There has been extensive coverage of Blackberry addiction in the wake of last week's service outage, but one of the more insightful pieces was Matt Richtel's piece in today's NY Times, Tethered; It Don’t Mean a Thing if You Ain’t Got That Ping. It offers some notable quotations from academics, such as this from
James E. Katz, Director of the Center for Mobile Communications Studies at Rutgers University:
Look at a lot of the communication — it’s idiotic in terms of substance, but it’s vital in terms of meaning...It’s random reinforcement, [Participation gives people a sense of belonging, one traceable to the atavistic desire to congregate and cooperate for safety and survival. In addition, the constant checking is an exercise in optimism, like being an explorer or a gambler. Eternal hope delivered in tiny bits while you’re on the go.The fact that you don’t know when important news will come] means you will quickly engage in obsessive compulsive behavior.
And this, from John Ratey, Associate Clinical Professor of Psychiatry at Harvard Medical School who has been using the term "acquired attention deficit disorder" to describe the condition of people who are accustomed to a constant stream of digital stimulation and feel bored in the absence of it:
I liken it to a drug. Drug addicts don’t think; they just start moving. Like moving for your BlackBerry.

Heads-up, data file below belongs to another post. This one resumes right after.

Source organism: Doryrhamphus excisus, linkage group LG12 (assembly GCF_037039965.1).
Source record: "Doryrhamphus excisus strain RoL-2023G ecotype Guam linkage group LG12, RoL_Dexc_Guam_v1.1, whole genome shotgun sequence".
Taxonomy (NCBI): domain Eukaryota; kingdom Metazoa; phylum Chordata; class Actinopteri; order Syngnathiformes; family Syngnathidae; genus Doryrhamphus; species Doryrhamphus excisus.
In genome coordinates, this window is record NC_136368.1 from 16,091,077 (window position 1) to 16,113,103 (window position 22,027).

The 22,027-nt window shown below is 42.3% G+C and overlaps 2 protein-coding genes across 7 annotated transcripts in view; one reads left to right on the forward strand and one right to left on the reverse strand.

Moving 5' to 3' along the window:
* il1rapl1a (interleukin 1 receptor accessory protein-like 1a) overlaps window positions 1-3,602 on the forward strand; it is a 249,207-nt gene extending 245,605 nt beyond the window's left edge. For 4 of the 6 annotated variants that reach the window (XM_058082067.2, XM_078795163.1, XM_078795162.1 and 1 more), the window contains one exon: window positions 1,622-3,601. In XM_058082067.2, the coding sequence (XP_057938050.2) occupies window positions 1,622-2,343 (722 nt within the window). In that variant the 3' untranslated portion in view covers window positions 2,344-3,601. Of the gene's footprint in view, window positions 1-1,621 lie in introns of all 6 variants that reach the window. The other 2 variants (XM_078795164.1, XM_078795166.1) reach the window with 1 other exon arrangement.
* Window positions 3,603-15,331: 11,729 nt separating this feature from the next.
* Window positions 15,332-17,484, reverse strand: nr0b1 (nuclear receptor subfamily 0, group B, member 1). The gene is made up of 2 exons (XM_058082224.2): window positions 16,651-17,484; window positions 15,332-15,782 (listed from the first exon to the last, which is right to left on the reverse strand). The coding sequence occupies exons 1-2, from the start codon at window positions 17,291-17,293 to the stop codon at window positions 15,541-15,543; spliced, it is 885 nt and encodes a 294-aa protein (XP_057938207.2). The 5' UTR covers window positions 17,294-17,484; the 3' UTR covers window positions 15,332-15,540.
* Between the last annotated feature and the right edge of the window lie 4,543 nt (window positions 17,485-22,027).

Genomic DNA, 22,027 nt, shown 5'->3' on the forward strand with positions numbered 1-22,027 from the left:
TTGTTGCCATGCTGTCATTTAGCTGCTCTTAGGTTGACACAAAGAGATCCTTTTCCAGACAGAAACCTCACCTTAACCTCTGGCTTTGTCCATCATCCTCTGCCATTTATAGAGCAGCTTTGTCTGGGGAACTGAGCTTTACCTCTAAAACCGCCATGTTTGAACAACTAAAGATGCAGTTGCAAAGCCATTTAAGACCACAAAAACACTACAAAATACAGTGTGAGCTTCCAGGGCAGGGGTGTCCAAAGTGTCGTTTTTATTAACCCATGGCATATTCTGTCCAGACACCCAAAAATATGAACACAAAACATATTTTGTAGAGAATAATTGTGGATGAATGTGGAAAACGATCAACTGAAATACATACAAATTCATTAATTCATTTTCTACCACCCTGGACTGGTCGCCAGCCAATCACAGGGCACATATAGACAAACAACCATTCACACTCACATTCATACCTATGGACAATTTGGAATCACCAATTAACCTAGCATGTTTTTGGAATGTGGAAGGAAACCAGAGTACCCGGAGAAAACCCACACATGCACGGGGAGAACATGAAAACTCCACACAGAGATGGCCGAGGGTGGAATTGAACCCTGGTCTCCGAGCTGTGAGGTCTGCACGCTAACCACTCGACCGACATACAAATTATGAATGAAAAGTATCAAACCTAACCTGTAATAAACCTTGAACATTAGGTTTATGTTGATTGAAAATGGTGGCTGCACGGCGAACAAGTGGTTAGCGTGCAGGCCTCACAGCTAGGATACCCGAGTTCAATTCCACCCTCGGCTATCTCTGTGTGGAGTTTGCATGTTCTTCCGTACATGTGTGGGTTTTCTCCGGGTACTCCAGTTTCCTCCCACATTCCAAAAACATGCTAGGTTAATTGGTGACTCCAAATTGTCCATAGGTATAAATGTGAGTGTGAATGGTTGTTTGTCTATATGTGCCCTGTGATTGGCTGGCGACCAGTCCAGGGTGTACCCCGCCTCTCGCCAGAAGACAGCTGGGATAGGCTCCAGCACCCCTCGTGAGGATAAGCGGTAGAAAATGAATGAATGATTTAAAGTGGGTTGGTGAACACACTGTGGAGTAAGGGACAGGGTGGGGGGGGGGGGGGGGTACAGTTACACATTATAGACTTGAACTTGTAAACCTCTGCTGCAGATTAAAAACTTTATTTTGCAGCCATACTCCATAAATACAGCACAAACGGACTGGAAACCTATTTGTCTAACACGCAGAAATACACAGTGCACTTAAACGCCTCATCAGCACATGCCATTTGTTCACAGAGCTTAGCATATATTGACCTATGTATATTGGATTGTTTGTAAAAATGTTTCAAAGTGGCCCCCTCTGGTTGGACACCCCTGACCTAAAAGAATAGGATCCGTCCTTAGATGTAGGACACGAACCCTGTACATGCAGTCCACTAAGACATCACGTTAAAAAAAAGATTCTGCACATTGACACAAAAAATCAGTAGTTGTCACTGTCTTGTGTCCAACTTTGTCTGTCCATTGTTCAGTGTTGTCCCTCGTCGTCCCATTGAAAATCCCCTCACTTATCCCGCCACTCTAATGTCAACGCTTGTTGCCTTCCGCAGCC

I wonder how long it will take people to get over it. Back when I was at Lotus, my group built a product to deliver email to mobile phones. It was useful for deleting spam while riding the Hertz bus at the airport, but with the volume of email I get now I can't imagine wanting to be interrupted every time a new message comes in. I do often bring my laptop to meetings and do keep an eye on email, but can live without it while I go to lunch or hang out with family and friends. On the other hand, some businesses are so competitive that a moments inattention can have unfortunate results. I was needling a friend of mine about his Blackberry addiction and he recounted how he lost his job at a particularly cutthroat financial services company when a reorg took place while he was on a business trip. He is convinced to this day that things would have turned out differently if he had gotten the news in real time. Perhaps he's right, but I'd like to think some of this technology we are inventing would make people's live more fulfilling instead of more anxiety-ridden.